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Through the lens of Hunter College, we’ve been taking a look at some of the extraordinary students who just graduated college. Hunter College is a public university in New York City and one of the first colleges in America not just to admit women but to admit them without regard to race or religion. This week, we focus on rebirth — and Beverly Emers.

Beverly is an older student. She grew up in the South Bronx, one of the poorest congressional districts in the nation, and dropped out of school in 9th grade. Drugs became her world — using and selling them. Even though she kept promising herself she’d stop, she found herself in and out of prison for years and ended up doing nine stints at Rikers, New York’s notorious corrections complex.

Every time she got out, it was harder and harder to turn her life around. But when her son, Jabari, was born 16 years ago, Beverly vowed to change.

To give her boy a better life, she dedicated herself to finding out what the best mothers in New York did, and she gave that to Jabari. She took him to museums and bookstores and exposed him to all the city had to offer. And when Jabari started struggling in grade school, Beverly went to his teachers to help get him back on track. But the teachers saw a spark in her, too, and pushed her to succeed. With their encouragement, something clicked. Beverly got her GED — her high school equivalency degree — and went on to Bronx Community College. There she won a scholarship named for Kalief Browder, the young man who committed suicide after spending three years in Rikers on charges of stealing a backpack. The scholarship is given to a person changing their life and the lives of others, post-incarceration.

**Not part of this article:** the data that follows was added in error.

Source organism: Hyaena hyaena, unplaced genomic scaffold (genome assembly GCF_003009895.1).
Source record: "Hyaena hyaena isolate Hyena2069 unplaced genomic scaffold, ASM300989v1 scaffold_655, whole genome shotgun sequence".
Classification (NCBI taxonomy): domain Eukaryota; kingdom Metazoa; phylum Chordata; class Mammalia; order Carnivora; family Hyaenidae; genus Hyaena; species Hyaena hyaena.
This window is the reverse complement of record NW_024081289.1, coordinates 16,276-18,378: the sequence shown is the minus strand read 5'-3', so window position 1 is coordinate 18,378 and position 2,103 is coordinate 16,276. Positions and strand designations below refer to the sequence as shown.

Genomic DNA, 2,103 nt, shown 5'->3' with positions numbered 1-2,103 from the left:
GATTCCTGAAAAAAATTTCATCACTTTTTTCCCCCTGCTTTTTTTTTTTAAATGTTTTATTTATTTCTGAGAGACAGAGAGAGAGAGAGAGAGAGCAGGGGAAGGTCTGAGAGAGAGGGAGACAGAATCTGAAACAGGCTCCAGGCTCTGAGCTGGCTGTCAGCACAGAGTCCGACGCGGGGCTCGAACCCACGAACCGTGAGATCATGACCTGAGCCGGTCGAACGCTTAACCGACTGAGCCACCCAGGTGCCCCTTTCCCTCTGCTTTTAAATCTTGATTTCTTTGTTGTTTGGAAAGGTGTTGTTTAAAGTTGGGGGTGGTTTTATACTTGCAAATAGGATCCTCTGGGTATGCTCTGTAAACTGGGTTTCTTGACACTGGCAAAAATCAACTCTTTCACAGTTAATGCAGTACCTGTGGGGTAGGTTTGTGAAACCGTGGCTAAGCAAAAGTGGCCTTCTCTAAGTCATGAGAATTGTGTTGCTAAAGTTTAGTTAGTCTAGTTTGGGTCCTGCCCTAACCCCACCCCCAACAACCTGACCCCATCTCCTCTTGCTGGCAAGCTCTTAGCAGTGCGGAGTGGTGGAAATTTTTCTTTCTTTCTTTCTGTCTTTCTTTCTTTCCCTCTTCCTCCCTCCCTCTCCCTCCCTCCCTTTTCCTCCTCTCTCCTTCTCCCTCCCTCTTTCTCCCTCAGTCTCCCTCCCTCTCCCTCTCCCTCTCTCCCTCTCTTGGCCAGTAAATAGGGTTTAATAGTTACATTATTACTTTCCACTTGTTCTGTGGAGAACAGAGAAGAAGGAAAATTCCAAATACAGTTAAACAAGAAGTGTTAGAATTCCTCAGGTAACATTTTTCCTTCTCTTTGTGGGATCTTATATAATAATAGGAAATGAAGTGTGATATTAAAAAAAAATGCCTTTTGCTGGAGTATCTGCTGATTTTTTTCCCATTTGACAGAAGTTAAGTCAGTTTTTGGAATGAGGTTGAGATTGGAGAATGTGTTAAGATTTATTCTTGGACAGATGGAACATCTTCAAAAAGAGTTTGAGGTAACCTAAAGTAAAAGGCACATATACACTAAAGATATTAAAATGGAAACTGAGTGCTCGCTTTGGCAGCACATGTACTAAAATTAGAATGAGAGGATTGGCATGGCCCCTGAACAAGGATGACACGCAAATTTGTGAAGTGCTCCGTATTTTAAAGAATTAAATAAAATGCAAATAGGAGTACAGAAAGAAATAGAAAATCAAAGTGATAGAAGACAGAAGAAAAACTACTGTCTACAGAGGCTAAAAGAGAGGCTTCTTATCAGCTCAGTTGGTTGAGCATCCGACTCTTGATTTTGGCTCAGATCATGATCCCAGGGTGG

By the time she got to Hunter, Beverly was on fire to help anyone who’d been through the kind of hard times she’d had. She joined the university senate and became its vice chair. She volunteered at a Bronx art gallery to bring art to her community. Most of all, she started encouraging her neighbors to get their GEDs, too, and apply to college. She became the neighborhood role model. Folks on the street would wave: “Hey, Beverly! Are you off to school?” Even her local deli owner was asking her about commencement. And so it was last month that, at age 49, Beverly Emers graduated with a bachelors degree in sociology and a very proud son whose own journey jump-started hers. Now, she plans to go on to get her master’s degree and care for the future by helping her South Bronx neighbors achieve better lives.

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Lenore Skenazy is president of Let Grow, founder of Free-Range Kids and author of “Has the World Gone Skenazy?” To learn more about Lenore Skenazy (lskenazy@yahoo.com) and read features by other Creators Syndicate writers and cartoonists, visit the Creators Syndicate webpage at www.creators.com.

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